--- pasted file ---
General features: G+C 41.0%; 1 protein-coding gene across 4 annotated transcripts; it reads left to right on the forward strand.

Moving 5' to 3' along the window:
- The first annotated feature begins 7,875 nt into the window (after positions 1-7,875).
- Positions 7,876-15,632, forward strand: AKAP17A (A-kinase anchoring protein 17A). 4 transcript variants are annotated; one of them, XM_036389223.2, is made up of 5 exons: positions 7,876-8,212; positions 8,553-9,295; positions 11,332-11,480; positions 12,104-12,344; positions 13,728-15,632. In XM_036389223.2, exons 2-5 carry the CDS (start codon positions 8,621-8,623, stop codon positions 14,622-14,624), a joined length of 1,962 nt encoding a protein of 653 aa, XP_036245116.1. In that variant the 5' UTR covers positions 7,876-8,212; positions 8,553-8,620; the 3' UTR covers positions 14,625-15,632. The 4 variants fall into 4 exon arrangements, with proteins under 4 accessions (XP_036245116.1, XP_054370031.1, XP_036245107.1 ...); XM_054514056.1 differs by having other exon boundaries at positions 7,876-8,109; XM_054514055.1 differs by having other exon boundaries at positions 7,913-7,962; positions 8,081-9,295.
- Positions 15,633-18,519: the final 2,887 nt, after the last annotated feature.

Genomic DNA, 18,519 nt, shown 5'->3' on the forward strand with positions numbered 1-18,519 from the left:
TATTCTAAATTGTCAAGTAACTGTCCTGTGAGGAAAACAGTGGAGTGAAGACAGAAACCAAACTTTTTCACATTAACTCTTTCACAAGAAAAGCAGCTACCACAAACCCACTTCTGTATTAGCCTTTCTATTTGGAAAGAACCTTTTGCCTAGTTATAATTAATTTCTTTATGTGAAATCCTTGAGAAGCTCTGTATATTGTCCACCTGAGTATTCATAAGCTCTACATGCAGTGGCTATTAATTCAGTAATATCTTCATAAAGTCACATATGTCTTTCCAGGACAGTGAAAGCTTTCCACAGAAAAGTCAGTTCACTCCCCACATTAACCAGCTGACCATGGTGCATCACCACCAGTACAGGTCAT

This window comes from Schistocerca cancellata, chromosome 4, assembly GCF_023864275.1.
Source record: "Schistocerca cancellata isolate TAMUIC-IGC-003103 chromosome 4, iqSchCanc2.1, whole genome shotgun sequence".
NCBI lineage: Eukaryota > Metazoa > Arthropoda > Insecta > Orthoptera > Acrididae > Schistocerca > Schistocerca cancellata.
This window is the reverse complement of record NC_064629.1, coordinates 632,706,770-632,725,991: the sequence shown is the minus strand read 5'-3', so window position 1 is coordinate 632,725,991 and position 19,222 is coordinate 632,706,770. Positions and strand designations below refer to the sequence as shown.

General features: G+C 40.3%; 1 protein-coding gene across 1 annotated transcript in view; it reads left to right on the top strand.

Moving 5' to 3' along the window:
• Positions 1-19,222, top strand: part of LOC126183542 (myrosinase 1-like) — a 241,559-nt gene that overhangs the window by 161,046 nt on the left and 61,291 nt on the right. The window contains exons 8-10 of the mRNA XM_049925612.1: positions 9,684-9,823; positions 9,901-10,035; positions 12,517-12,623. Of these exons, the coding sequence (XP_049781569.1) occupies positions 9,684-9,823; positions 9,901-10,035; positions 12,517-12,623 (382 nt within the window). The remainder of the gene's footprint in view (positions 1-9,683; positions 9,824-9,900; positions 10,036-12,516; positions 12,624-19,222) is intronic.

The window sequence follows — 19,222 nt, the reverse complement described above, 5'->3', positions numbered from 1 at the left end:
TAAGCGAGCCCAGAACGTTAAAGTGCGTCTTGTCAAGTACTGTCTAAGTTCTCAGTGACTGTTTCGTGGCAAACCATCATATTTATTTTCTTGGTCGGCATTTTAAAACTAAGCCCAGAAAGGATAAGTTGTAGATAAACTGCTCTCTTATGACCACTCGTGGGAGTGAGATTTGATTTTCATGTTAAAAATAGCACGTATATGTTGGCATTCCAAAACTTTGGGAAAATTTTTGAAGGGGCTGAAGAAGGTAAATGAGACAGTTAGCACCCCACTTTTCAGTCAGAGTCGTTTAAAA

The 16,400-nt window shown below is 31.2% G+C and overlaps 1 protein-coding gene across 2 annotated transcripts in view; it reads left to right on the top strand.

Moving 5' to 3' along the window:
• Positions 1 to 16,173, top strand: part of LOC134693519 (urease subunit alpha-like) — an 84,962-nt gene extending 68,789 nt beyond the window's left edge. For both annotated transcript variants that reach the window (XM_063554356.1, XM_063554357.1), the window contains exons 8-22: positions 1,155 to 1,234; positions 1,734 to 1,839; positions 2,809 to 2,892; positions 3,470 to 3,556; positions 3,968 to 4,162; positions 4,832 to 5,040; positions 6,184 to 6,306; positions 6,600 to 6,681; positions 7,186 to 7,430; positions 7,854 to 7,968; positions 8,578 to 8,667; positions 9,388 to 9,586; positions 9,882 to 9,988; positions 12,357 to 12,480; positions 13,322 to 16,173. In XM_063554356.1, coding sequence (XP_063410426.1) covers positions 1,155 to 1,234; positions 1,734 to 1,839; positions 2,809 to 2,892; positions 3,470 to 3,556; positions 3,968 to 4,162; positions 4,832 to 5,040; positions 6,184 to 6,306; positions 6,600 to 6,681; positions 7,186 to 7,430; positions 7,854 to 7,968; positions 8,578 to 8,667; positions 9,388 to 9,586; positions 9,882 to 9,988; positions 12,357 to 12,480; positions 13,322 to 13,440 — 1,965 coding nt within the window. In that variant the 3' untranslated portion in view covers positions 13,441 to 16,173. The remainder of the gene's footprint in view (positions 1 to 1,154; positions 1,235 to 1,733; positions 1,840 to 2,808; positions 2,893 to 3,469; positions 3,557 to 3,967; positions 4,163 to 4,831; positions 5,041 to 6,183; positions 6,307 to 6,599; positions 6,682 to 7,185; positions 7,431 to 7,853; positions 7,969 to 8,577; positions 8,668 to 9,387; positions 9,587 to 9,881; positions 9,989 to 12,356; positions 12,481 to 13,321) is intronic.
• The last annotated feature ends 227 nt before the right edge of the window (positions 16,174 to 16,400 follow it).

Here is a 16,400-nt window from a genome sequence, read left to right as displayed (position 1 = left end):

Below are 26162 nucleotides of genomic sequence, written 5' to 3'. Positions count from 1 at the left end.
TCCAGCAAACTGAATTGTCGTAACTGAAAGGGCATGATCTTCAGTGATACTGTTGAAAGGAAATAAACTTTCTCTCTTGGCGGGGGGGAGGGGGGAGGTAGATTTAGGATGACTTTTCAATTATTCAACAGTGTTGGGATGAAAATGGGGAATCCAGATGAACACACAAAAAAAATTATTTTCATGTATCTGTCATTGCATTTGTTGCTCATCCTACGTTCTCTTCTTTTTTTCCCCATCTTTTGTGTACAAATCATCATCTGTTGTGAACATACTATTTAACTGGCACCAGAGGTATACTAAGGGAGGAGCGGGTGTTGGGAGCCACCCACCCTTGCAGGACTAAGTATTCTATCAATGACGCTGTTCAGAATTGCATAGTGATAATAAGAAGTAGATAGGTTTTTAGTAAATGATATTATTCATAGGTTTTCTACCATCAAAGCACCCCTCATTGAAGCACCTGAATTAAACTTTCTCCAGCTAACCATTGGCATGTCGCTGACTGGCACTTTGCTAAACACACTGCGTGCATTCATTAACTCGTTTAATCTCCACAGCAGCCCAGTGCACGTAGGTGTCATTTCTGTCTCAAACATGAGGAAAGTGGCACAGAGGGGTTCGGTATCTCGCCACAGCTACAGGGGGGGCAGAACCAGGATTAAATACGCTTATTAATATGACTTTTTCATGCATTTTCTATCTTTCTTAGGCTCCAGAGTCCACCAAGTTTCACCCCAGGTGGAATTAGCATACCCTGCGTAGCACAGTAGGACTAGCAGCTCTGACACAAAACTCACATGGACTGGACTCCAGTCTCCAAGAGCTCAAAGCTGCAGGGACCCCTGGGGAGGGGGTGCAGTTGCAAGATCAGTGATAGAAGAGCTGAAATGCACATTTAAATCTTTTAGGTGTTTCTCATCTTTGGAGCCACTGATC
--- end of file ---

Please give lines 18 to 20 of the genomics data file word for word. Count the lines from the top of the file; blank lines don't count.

Moving 5' to 3' along the window:
• Positions 1 to 16,173, top strand: part of LOC134693519 (urease subunit alpha-like) — an 84,962-nt gene extending 68,789 nt beyond the window's left edge. For both annotated transcript variants that reach the window (XM_063554356.1, XM_063554357.1), the window contains exons 8-22: positions 1,155 to 1,234; positions 1,734 to 1,839; positions 2,809 to 2,892; positions 3,470 to 3,556; positions 3,968 to 4,162; positions 4,832 to 5,040; positions 6,184 to 6,306; positions 6,600 to 6,681; positions 7,186 to 7,430; positions 7,854 to 7,968; positions 8,578 to 8,667; positions 9,388 to 9,586; positions 9,882 to 9,988; positions 12,357 to 12,480; positions 13,322 to 16,173. In XM_063554356.1, coding sequence (XP_063410426.1) covers positions 1,155 to 1,234; positions 1,734 to 1,839; positions 2,809 to 2,892; positions 3,470 to 3,556; positions 3,968 to 4,162; positions 4,832 to 5,040; positions 6,184 to 6,306; positions 6,600 to 6,681; positions 7,186 to 7,430; positions 7,854 to 7,968; positions 8,578 to 8,667; positions 9,388 to 9,586; positions 9,882 to 9,988; positions 12,357 to 12,480; positions 13,322 to 13,440 — 1,965 coding nt within the window. In that variant the 3' untranslated portion in view covers positions 13,441 to 16,173. The remainder of the gene's footprint in view (positions 1 to 1,154; positions 1,235 to 1,733; positions 1,840 to 2,808; positions 2,893 to 3,469; positions 3,557 to 3,967; positions 4,163 to 4,831; positions 5,041 to 6,183; positions 6,307 to 6,599; positions 6,682 to 7,185; positions 7,431 to 7,853; positions 7,969 to 8,577; positions 8,668 to 9,387; positions 9,587 to 9,881; positions 9,989 to 12,356; positions 12,481 to 13,321) is intronic.
• The last annotated feature ends 227 nt before the right edge of the window (positions 16,174 to 16,400 follow it).